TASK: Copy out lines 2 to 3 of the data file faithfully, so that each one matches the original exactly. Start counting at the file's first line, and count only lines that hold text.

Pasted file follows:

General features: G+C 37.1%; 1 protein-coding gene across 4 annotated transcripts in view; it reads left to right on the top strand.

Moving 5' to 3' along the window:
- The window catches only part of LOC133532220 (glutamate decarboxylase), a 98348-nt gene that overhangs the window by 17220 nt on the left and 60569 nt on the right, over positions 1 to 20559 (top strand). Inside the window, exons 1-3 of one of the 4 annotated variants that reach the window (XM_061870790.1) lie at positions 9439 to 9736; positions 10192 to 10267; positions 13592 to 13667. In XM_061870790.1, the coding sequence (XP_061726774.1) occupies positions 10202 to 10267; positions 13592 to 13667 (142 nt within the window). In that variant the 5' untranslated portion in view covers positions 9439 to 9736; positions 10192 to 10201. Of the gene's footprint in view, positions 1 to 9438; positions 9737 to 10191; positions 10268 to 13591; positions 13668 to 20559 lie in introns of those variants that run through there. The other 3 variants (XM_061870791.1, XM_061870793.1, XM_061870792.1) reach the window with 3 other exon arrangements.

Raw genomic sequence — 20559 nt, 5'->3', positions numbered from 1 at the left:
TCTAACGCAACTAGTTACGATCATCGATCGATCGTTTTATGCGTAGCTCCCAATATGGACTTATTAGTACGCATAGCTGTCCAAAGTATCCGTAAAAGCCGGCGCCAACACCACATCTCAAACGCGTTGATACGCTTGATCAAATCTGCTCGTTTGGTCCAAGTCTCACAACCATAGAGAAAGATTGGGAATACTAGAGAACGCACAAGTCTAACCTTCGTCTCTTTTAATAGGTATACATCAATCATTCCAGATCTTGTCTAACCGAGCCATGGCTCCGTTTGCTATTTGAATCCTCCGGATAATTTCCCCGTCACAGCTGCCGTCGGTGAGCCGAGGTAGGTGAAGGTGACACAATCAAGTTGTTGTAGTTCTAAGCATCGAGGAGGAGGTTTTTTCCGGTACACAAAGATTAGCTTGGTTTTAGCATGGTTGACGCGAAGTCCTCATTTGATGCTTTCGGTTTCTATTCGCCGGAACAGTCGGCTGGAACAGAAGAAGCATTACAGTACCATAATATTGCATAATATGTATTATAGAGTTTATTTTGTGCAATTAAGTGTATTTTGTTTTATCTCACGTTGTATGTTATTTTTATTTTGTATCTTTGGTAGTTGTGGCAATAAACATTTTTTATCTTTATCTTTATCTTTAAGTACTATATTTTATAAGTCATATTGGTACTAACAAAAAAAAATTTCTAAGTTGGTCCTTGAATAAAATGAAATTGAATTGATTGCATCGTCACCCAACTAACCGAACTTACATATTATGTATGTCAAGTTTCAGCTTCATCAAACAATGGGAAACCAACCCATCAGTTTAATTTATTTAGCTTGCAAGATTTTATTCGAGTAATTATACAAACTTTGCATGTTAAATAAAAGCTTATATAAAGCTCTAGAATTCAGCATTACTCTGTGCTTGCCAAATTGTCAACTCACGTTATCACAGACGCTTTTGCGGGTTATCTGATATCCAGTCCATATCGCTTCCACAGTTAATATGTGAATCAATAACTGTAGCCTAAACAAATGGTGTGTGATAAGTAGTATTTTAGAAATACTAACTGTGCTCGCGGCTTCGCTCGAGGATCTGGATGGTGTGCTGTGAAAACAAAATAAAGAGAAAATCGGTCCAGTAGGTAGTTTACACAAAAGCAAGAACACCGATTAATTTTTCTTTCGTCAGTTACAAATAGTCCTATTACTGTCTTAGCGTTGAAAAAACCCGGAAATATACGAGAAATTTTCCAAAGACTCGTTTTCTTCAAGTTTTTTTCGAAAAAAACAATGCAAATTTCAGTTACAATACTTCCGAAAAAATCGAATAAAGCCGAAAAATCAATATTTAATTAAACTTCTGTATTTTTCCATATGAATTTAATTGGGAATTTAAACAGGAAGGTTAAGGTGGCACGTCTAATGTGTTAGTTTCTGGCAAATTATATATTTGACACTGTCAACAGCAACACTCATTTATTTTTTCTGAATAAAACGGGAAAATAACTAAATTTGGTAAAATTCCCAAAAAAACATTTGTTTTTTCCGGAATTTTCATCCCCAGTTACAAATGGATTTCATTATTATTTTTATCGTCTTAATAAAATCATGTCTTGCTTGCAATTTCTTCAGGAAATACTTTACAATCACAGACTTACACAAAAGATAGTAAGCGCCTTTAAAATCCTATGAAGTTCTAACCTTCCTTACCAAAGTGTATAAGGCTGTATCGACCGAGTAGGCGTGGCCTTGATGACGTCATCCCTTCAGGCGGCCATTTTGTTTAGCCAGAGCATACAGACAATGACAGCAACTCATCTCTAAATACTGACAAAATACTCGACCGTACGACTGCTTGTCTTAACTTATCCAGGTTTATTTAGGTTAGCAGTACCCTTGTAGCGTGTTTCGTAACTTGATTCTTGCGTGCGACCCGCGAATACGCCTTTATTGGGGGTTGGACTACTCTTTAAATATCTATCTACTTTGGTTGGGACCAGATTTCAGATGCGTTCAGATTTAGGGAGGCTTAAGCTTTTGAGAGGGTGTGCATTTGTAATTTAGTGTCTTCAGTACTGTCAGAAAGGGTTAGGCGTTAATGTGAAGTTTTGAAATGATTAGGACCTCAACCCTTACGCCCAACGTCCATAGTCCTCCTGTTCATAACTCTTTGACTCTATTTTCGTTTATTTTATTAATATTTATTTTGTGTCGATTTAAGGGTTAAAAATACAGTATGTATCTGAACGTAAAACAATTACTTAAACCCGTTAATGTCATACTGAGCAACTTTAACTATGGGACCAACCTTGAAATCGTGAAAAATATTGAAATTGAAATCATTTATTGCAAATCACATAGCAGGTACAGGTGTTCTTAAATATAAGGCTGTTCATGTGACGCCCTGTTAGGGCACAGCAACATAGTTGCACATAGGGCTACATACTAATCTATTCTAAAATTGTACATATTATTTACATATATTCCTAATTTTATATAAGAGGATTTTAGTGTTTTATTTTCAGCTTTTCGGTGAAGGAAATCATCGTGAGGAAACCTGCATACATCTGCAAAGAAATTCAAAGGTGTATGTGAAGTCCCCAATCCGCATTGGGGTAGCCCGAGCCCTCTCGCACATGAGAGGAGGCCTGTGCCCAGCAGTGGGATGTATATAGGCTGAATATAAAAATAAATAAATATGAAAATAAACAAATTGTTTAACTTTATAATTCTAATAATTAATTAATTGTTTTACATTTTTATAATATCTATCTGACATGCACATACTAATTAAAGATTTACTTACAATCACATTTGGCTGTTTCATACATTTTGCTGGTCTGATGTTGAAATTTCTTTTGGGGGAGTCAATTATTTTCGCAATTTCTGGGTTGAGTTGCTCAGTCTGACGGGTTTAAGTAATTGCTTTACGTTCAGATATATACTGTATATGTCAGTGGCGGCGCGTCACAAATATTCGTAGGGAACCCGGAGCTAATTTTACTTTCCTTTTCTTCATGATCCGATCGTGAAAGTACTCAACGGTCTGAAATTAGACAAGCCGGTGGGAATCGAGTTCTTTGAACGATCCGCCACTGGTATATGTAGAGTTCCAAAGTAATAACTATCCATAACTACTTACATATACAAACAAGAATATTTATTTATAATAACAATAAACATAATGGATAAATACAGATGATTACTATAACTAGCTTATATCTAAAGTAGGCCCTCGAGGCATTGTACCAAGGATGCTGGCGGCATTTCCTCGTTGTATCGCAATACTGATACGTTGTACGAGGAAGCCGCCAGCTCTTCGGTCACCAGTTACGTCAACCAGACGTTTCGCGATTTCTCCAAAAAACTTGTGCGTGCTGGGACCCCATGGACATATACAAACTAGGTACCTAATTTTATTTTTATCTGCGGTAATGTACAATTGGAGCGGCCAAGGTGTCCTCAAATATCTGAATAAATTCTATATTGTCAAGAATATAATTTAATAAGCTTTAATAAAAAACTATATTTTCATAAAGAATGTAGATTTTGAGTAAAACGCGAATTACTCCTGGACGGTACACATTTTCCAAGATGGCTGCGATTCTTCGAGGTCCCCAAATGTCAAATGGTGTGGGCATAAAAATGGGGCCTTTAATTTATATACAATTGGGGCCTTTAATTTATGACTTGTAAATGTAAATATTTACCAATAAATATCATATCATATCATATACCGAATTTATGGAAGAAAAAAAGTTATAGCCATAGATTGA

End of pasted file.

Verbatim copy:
Moving 5' to 3' along the window:
- The window catches only part of LOC133532220 (glutamate decarboxylase), a 98348-nt gene that overhangs the window by 17220 nt on the left and 60569 nt on the right, over positions 1 to 20559 (top strand). Inside the window, exons 1-3 of one of the 4 annotated variants that reach the window (XM_061870790.1) lie at positions 9439 to 9736; positions 10192 to 10267; positions 13592 to 13667. In XM_061870790.1, the coding sequence (XP_061726774.1) occupies positions 10202 to 10267; positions 13592 to 13667 (142 nt within the window). In that variant the 5' untranslated portion in view covers positions 9439 to 9736; positions 10192 to 10201. Of the gene's footprint in view, positions 1 to 9438; positions 9737 to 10191; positions 10268 to 13591; positions 13668 to 20559 lie in introns of those variants that run through there. The other 3 variants (XM_061870791.1, XM_061870793.1, XM_061870792.1) reach the window with 3 other exon arrangements.